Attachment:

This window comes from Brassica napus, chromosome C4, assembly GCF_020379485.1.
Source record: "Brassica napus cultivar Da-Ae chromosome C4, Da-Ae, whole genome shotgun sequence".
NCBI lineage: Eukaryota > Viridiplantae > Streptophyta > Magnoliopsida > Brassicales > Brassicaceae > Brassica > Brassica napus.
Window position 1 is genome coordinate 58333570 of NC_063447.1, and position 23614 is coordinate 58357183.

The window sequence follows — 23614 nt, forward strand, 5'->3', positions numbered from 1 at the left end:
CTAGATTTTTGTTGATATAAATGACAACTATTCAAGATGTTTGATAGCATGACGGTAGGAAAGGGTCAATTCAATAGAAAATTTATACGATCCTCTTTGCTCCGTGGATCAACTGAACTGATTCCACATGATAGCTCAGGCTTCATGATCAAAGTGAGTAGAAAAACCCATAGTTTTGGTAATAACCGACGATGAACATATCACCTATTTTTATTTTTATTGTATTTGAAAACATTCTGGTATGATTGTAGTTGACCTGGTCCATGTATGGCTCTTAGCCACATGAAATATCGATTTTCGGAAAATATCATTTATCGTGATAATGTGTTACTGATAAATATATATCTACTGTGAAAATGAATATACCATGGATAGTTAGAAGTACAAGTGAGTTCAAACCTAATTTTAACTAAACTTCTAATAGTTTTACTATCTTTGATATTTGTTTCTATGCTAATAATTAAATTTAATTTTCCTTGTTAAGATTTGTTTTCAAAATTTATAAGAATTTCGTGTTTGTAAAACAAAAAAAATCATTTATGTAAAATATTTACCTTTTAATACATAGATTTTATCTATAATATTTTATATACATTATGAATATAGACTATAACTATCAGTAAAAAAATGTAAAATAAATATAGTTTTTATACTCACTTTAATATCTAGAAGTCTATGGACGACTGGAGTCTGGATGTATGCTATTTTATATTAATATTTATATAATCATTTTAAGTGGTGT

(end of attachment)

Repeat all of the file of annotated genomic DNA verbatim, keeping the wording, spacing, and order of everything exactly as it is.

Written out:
This window comes from Brassica napus, chromosome C4, assembly GCF_020379485.1.
Source record: "Brassica napus cultivar Da-Ae chromosome C4, Da-Ae, whole genome shotgun sequence".
NCBI lineage: Eukaryota > Viridiplantae > Streptophyta > Magnoliopsida > Brassicales > Brassicaceae > Brassica > Brassica napus.
Window position 1 is genome coordinate 58333570 of NC_063447.1, and position 23614 is coordinate 58357183.

The window sequence follows — 23614 nt, forward strand, 5'->3', positions numbered from 1 at the left end:
CTAGATTTTTGTTGATATAAATGACAACTATTCAAGATGTTTGATAGCATGACGGTAGGAAAGGGTCAATTCAATAGAAAATTTATACGATCCTCTTTGCTCCGTGGATCAACTGAACTGATTCCACATGATAGCTCAGGCTTCATGATCAAAGTGAGTAGAAAAACCCATAGTTTTGGTAATAACCGACGATGAACATATCACCTATTTTTATTTTTATTGTATTTGAAAACATTCTGGTATGATTGTAGTTGACCTGGTCCATGTATGGCTCTTAGCCACATGAAATATCGATTTTCGGAAAATATCATTTATCGTGATAATGTGTTACTGATAAATATATATCTACTGTGAAAATGAATATACCATGGATAGTTAGAAGTACAAGTGAGTTCAAACCTAATTTTAACTAAACTTCTAATAGTTTTACTATCTTTGATATTTGTTTCTATGCTAATAATTAAATTTAATTTTCCTTGTTAAGATTTGTTTTCAAAATTTATAAGAATTTCGTGTTTGTAAAACAAAAAAAATCATTTATGTAAAATATTTACCTTTTAATACATAGATTTTATCTATAATATTTTATATACATTATGAATATAGACTATAACTATCAGTAAAAAAATGTAAAATAAATATAGTTTTTATACTCACTTTAATATCTAGAAGTCTATGGACGACTGGAGTCTGGATGTATGCTATTTTATATTAATATTTATATAATCATTTTAAGTGGTGT